If you are currently working, you may be unsure how to discuss your multiple myeloma diagnosis with your employer. You may have concerns about your ability to take time off, cut back your working hours, or even apply for disability insurance benefits. Learn about your insurance benefits and find out what resources are available to you.
Understanding how your insurance coverage works is especially important at a time when you are likely to face substantial expenses. It is important to know what your health insurance plan covers (see the Health Insurance 101 Infographic).
Comprehensive health insurance usually covers hospital stays, medical care, diagnostic tests, and prescription drugs. It may also cover additional services, such as durable medical equipment (eg, walkers, wheelchairs, shower chairs) and complementary medicine (eg, acupuncture, biofeedback, massage), but this may vary depending on your health plan.
A recent survey conducted by Takeda Oncology and The Lynx Group in April and May 2017 showed that among more than 400 people in the United States with multiple myeloma, health insurance premiums and annual deductibles were ranked as the most burdensome cost categories, so it’s important to understand your benefits.
Remember, every health plan is different, so be sure to review your summary of benefits and speak with an agent or a care coordinator to understand the details of your health insurance coverage. Your care team or physician’s office and other patients with multiple myeloma may also be a great resource.
Medicare CoverageMany people with multiple myeloma are eligible for Medicare coverage. If you are 65 or older or are disabled, you may qualify. Medicare coverage includes 4 categories—Part A, Part B, Part C, and Part D (see the Medicare 101 Infographic).
When you become eligible for Medicare, you are covered under Medicare Part A, which covers most hospital costs. All other parts of Medicare (and Medigap) are optional programs, which require you to pay a monthly fee for each.1
Although health insurance may cover a good chunk of the costs of your cancer care, you will probably still have some out-of-pocket costs. However, there may be resources that can help you to pay for some of these expenses.
There are programs that can help you with the cost of your cancer medications. For patients with private insurance, some drug companies offer discount cards to offset the cost of your copay. Drug companies may also offer patient assistance programs to help eligible patients who are uninsured or underinsured. After your doctor has prescribed a cancer medication or medications for you, ask your care team to explain any available programs and help you enroll.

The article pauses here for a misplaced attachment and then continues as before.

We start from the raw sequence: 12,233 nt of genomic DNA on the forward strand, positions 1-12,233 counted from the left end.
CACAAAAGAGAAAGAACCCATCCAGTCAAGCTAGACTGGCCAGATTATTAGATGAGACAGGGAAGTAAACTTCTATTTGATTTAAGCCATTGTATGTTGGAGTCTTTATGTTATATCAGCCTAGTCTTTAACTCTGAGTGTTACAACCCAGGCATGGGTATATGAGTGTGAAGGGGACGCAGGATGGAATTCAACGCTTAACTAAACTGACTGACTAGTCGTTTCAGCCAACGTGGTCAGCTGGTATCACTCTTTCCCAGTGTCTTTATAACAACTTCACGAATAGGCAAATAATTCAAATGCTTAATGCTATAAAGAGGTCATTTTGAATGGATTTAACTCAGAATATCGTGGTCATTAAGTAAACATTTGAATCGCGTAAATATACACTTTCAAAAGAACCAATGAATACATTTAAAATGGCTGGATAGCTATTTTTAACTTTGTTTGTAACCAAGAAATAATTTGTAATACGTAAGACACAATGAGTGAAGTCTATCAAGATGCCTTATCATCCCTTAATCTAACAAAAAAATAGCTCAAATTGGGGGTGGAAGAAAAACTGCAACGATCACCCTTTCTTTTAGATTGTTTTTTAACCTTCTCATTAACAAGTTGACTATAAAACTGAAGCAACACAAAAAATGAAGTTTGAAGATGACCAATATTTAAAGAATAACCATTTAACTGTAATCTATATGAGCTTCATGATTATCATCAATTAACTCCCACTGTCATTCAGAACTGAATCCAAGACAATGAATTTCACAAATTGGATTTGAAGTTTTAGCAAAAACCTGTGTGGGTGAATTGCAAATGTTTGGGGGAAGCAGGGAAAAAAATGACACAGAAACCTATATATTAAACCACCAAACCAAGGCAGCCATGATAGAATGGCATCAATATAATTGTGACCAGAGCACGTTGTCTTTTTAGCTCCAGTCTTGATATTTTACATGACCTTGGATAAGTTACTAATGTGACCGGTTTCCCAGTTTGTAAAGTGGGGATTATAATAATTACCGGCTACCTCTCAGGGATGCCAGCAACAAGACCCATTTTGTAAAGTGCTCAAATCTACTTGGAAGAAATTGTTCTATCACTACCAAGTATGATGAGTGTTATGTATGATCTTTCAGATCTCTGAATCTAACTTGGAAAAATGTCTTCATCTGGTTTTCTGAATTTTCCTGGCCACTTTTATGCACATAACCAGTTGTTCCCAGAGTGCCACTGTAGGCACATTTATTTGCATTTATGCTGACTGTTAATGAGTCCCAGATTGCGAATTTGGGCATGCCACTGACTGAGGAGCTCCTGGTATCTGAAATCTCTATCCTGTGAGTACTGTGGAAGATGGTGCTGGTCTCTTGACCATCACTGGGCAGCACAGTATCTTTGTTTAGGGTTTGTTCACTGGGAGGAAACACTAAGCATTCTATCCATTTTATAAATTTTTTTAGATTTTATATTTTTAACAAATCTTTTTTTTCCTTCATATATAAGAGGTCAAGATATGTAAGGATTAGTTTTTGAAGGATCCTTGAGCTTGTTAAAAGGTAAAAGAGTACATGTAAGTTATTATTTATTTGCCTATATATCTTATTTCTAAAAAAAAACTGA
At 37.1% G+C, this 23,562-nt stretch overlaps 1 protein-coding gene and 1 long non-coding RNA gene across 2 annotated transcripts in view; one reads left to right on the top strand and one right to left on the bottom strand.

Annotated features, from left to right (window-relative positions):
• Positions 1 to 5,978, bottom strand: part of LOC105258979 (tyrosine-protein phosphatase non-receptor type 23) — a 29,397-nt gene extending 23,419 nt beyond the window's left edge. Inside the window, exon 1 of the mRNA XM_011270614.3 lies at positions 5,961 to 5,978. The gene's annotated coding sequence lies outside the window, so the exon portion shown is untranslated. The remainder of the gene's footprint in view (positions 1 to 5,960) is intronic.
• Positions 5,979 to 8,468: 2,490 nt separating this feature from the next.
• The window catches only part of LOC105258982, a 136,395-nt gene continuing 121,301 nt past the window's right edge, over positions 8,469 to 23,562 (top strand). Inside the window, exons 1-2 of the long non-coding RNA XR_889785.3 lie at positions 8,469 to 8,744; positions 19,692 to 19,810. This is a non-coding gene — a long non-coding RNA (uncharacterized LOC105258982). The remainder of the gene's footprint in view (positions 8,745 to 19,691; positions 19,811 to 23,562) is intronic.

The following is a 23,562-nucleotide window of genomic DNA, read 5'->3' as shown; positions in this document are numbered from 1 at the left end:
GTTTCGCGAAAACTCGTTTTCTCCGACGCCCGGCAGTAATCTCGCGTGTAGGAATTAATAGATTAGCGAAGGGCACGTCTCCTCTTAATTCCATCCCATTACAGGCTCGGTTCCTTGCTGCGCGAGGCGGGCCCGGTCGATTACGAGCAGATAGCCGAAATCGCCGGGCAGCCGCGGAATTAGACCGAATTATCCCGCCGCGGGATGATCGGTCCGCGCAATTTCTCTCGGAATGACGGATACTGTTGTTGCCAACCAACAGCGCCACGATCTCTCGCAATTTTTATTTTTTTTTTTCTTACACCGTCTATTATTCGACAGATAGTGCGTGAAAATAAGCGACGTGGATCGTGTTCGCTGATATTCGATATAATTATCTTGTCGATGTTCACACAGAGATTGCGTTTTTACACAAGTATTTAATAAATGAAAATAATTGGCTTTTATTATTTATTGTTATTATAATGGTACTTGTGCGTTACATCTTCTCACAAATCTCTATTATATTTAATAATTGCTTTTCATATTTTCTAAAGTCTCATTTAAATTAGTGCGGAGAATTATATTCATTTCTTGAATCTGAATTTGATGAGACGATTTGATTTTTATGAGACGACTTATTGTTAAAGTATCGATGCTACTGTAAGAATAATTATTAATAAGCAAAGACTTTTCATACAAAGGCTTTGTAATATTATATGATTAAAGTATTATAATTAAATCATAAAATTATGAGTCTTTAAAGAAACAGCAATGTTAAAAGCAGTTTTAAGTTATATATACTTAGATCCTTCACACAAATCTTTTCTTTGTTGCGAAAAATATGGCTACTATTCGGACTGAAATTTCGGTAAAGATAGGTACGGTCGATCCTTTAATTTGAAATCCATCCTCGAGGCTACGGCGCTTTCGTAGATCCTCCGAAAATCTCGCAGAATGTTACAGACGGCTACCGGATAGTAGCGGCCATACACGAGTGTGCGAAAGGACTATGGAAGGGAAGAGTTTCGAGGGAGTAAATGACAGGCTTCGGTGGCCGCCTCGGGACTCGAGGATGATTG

Most medications also have websites and toll-free numbers that you can visit or call to obtain information. If you are taking more than one prescription drug, each medication may have its own program, so be sure to ask about all of them, and how they may differ.
In addition, independent and nonprofit organizations and foundations are available that help patients who cannot afford their medications. Ask your care team about available resources.
These may be especially important for patients with Medicare, Medicaid, or other government insurance who may not be eligible for programs provided by the drug companies.
Finding InformationHow do patients with multiple myeloma find out about the resources available to them? Who helps them get through all the steps and paperwork required?
As a follow-up to the multiple myeloma patient survey, a group of patients, caregivers, advocacy group leaders, nurse practitioners, and nurse navigators were brought together at the Multiple Myeloma Patient Advocacy Roundtable. Their goals were to discuss the survey results and provide personal insights on key topics, including how patients can navigate financial challenges. Roundtable participants agreed that giving patients with multiple myeloma information about their insurance coverage and available resources is critical, in part because oncologists focus primarily on treatment and not on financial discussions.
One roundtable participant said, “Clinicians are often uncomfortable talking about treatment costs, because there are so many variables involved. Each patient has a unique set of circumstances: their financial status, insurance company, and specific health plan may affect what they are responsible to pay….We have financial advocates at our cancer center, and nurses who work with patients before the start of any treatment, intravenous (given by a needle or tube inserted into a vein) or oral. Their job is to help patients understand their out-of-pocket costs. If a patient cannot afford those costs, the financial advocate finds resources for assistance. They also might talk with the oncologist to learn if an alternative treatment option is available.”
If you have financial or insurance-related concerns and questions, the best places to start are with your treatment team and your insurance plan’s customer support phone line. In many cases, your treatment team will include a nurse navigator, a financial advocate, and/or a social worker who can help you.
In addition, patient advocacy organizations should be considered as a resource to answer questions.